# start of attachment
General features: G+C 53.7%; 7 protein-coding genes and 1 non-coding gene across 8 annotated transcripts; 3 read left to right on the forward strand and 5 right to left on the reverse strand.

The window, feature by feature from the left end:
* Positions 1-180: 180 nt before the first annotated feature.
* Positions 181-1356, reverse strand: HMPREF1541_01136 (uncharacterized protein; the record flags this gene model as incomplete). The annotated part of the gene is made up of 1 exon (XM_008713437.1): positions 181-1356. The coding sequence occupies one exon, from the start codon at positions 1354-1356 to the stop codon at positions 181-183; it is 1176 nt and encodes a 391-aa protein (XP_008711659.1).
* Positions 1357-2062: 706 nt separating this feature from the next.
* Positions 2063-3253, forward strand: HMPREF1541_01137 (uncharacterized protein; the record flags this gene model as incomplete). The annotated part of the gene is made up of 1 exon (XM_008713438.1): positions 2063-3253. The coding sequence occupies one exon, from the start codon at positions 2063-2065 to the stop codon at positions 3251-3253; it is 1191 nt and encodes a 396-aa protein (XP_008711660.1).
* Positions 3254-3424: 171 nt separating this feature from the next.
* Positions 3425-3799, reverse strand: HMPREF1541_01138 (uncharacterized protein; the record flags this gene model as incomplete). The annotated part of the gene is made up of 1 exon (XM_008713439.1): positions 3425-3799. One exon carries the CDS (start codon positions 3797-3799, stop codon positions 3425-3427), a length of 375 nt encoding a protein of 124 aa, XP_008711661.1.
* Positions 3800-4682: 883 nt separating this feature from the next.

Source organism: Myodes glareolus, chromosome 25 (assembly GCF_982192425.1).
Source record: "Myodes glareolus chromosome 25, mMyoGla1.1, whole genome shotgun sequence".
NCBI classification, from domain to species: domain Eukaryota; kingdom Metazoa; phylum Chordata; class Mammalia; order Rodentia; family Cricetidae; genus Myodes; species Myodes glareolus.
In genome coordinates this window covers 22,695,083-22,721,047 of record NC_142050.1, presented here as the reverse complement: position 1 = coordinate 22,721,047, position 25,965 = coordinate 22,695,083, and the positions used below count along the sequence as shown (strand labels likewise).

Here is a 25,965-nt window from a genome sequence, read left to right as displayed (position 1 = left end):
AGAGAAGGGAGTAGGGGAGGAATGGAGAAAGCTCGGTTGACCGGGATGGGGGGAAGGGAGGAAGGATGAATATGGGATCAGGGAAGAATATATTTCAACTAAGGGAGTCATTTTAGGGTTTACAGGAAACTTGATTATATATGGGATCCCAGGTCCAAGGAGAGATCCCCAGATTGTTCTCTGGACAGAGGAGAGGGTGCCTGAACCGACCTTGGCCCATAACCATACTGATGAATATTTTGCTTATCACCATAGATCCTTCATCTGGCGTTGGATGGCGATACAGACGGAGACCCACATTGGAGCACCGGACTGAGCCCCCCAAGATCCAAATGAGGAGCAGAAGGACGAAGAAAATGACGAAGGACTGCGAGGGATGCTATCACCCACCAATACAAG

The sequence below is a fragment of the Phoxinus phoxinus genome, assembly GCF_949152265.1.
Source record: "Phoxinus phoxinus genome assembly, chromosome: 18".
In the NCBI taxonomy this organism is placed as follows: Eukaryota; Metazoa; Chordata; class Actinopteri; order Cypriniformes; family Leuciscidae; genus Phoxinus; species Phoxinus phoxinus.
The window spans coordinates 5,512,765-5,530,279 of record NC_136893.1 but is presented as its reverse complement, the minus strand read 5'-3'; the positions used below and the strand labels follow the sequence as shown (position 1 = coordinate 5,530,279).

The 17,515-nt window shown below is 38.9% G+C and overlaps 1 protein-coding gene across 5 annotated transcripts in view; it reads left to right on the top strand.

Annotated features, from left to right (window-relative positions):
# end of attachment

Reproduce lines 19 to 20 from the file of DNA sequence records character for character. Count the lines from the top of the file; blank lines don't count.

The window spans coordinates 5,512,765-5,530,279 of record NC_136893.1 but is presented as its reverse complement, the minus strand read 5'-3'; the positions used below and the strand labels follow the sequence as shown (position 1 = coordinate 5,530,279).

The 17,515-nt window shown below is 38.9% G+C and overlaps 1 protein-coding gene across 5 annotated transcripts in view; it reads left to right on the top strand.